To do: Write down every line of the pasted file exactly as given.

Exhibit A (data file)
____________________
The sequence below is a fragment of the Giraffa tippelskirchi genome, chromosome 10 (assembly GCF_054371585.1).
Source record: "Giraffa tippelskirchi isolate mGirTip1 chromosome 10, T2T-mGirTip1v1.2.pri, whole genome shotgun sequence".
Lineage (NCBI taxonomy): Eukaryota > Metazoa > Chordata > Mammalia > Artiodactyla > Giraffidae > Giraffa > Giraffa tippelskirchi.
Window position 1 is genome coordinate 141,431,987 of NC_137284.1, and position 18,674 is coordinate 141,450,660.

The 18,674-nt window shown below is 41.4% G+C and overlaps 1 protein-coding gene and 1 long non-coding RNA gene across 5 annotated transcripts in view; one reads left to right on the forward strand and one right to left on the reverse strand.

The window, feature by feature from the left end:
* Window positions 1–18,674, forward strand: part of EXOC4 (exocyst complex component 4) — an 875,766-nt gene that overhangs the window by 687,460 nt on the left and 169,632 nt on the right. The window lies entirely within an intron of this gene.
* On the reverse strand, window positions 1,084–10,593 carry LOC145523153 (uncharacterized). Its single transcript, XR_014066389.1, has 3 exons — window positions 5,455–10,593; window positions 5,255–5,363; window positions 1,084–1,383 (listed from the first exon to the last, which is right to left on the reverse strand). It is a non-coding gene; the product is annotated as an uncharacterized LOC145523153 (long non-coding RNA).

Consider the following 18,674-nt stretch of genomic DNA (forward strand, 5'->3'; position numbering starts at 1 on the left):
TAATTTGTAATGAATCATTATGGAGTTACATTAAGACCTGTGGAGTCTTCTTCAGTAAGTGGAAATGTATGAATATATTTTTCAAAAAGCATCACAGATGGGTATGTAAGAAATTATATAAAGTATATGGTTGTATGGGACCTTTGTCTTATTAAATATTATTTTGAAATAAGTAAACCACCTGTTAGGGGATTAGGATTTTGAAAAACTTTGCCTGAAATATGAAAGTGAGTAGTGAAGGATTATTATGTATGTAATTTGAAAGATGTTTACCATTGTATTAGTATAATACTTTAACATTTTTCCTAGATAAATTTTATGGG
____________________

The sequence below is a fragment of the Giraffa tippelskirchi genome, chromosome 10 (assembly GCF_054371585.1).
Source record: "Giraffa tippelskirchi isolate mGirTip1 chromosome 10, T2T-mGirTip1v1.2.pri, whole genome shotgun sequence".
Lineage (NCBI taxonomy): Eukaryota > Metazoa > Chordata > Mammalia > Artiodactyla > Giraffidae > Giraffa > Giraffa tippelskirchi.
Window position 1 is genome coordinate 141,431,987 of NC_137284.1, and position 18,674 is coordinate 141,450,660.

The 18,674-nt window shown below is 41.4% G+C and overlaps 1 protein-coding gene and 1 long non-coding RNA gene across 5 annotated transcripts in view; one reads left to right on the forward strand and one right to left on the reverse strand.

The window, feature by feature from the left end:
* Window positions 1–18,674, forward strand: part of EXOC4 (exocyst complex component 4) — an 875,766-nt gene that overhangs the window by 687,460 nt on the left and 169,632 nt on the right. The window lies entirely within an intron of this gene.
* On the reverse strand, window positions 1,084–10,593 carry LOC145523153 (uncharacterized). Its single transcript, XR_014066389.1, has 3 exons — window positions 5,455–10,593; window positions 5,255–5,363; window positions 1,084–1,383 (listed from the first exon to the last, which is right to left on the reverse strand). It is a non-coding gene; the product is annotated as an uncharacterized LOC145523153 (long non-coding RNA).

Consider the following 18,674-nt stretch of genomic DNA (forward strand, 5'->3'; position numbering starts at 1 on the left):
TAATTTGTAATGAATCATTATGGAGTTACATTAAGACCTGTGGAGTCTTCTTCAGTAAGTGGAAATGTATGAATATATTTTTCAAAAAGCATCACAGATGGGTATGTAAGAAATTATATAAAGTATATGGTTGTATGGGACCTTTGTCTTATTAAATATTATTTTGAAATAAGTAAACCACCTGTTAGGGGATTAGGATTTTGAAAAACTTTGCCTGAAATATGAAAGTGAGTAGTGAAGGATTATTATGTATGTAATTTGAAAGATGTTTACCATTGTATTAGTATAATACTTTAACATTTTTCCTAGATAAATTTTATGGG